Professor Reynolds, our scholarly but loveable web-watcher.
The award is for this post on the attempts of the EU and UN to remove ultimate control of the internet from US hands. My personal view is that if it isn't broke, do not fix it. Reynolds and readers are seeing a terrible future ahead, I'm not so sure; but again why bother changing something that clearly works. I think the fear is that the other countries will impose their political wills on the internet and so stifle free speech or set monitoring standards. One argument seems to be that any UN oversight council won't be able to deal with human rights issues (i.e. silencing online voices); I wasn't aware that the US was actively pursuing this with any success. I could be very wrong. I am somewhat sympathetic to those other countries concerns, after all the web is a powerful thing. Plus not being American means that I may have a different viewpoint when it comes to watching the players on the world stage. Additionally chances are that you are using protocols in your web browsing that were invented and designed by a Brit working at CERN in Europe. The internet may be American, but the world-wide-web was born and raised in Europe (in fact the internet was based on work done by Louis Pouzin in France - Freedom Internet anyone?).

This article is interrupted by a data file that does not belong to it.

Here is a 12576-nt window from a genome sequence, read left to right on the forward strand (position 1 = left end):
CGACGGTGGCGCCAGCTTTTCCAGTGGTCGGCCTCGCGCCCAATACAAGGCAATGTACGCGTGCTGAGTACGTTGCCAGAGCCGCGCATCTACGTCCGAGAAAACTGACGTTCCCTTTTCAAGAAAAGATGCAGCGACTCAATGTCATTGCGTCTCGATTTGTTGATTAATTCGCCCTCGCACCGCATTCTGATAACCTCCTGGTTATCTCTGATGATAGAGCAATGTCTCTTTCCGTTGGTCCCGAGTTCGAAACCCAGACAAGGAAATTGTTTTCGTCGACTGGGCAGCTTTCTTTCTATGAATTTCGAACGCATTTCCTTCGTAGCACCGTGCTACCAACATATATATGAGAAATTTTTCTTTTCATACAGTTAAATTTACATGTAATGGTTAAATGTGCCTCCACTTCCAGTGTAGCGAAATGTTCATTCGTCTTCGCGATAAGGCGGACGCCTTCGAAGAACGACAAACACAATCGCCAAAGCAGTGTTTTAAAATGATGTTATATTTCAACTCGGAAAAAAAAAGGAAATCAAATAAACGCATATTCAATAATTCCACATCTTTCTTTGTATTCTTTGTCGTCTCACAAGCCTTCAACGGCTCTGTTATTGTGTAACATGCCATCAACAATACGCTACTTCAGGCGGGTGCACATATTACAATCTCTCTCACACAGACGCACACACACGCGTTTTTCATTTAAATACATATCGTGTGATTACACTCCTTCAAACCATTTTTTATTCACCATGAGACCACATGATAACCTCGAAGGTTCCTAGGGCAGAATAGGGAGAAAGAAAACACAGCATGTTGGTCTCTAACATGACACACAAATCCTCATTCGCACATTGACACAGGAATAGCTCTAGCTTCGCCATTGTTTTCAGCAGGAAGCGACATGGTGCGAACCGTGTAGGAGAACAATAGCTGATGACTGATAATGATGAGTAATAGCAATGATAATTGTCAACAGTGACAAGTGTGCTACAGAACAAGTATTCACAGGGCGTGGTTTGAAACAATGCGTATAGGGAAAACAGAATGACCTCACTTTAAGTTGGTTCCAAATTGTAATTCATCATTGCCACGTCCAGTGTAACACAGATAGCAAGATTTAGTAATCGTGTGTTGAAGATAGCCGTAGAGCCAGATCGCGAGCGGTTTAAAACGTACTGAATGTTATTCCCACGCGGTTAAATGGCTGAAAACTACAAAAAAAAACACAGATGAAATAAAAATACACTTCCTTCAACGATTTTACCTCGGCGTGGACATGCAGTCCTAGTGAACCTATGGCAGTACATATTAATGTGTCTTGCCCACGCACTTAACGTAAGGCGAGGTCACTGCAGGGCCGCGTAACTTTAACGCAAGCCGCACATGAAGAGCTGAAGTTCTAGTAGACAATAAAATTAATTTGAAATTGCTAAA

Anyway, Glenn wins the award for this self-righteous and pompous line:
Indeed. The U.N. and E.U.'s moral high ground is usually spurious, in my experience.
And the USA is always standing atop mount virtue? Anyway, all heil to that international crime buster, jet setter and all round superhero and righter of wrongs Professor Reynolds. Congratulations.